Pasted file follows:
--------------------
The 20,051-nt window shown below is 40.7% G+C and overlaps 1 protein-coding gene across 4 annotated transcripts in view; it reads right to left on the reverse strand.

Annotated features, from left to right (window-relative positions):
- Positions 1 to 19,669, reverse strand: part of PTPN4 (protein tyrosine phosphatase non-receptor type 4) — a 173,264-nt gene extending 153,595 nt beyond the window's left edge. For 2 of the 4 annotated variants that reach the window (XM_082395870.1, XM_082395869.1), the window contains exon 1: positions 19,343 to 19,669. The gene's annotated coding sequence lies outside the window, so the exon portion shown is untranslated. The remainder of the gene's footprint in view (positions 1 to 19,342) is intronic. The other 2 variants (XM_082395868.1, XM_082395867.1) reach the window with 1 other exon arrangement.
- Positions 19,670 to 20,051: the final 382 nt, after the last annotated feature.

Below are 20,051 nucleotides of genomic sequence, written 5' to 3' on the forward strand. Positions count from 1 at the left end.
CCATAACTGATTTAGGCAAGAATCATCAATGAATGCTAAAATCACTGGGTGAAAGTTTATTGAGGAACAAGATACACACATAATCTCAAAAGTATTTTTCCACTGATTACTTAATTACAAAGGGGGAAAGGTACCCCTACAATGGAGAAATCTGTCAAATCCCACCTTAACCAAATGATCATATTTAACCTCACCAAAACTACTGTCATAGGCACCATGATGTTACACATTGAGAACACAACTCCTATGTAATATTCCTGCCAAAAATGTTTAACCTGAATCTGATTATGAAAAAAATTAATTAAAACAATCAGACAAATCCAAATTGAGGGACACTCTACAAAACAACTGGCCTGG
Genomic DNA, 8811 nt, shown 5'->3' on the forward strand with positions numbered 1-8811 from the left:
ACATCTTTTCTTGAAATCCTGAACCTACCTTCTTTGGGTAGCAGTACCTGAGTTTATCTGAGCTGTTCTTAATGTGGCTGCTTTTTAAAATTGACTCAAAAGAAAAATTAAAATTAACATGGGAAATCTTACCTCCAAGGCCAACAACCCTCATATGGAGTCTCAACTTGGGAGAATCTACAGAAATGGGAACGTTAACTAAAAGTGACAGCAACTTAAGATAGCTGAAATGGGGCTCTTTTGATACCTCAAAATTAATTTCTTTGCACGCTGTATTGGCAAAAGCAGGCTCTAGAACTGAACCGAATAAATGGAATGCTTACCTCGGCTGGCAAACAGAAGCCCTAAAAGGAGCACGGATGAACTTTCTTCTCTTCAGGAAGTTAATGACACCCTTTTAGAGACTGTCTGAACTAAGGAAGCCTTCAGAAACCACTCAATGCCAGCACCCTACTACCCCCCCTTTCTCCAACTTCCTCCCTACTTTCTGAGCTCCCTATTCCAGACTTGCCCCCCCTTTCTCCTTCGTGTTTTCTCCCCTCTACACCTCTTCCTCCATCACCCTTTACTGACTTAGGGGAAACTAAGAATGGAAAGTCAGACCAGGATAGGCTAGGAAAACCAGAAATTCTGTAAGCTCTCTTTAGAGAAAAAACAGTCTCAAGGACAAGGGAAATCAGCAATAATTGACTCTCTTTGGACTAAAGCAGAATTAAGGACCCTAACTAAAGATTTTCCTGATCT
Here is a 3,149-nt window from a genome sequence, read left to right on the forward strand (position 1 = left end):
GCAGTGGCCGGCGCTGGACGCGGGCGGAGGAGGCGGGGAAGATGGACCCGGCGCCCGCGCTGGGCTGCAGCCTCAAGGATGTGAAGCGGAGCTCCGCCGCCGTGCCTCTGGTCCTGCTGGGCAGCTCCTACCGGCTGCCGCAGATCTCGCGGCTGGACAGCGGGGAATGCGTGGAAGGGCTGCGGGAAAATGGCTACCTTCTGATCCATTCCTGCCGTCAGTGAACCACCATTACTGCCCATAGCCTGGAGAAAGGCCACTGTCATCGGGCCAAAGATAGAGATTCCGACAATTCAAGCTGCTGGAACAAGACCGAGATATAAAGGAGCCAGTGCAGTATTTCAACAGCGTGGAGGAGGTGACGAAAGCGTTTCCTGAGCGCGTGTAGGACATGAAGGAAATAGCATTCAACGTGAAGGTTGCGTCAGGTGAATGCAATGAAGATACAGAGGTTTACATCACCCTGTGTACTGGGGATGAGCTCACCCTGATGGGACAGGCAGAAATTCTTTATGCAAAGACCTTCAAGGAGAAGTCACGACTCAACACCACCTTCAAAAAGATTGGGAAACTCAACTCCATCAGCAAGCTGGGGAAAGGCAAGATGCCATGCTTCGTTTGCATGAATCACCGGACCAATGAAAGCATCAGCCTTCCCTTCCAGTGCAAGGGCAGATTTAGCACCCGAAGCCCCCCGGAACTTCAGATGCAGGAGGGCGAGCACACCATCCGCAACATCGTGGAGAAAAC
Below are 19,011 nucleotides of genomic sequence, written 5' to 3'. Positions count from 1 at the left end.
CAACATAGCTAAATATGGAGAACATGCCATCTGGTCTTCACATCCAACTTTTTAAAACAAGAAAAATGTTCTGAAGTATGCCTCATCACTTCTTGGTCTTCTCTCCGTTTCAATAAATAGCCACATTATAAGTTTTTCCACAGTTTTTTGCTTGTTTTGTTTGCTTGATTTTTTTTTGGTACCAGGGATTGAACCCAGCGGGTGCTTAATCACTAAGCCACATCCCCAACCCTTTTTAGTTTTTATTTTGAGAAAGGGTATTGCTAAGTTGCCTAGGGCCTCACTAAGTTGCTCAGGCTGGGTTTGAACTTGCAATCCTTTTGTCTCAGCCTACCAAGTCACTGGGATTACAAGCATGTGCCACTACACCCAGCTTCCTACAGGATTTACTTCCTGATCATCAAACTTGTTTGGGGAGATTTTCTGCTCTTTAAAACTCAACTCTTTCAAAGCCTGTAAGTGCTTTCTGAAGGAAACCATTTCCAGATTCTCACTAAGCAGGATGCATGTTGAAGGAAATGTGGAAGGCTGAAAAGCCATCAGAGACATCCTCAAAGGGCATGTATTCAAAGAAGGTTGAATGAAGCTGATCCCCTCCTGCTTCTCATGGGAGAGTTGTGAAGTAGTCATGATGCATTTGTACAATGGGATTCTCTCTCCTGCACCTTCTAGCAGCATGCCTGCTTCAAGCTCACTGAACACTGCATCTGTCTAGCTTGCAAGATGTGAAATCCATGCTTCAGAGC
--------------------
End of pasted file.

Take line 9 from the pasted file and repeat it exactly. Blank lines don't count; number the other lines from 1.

Here is a 3,149-nt window from a genome sequence, read left to right on the forward strand (position 1 = left end):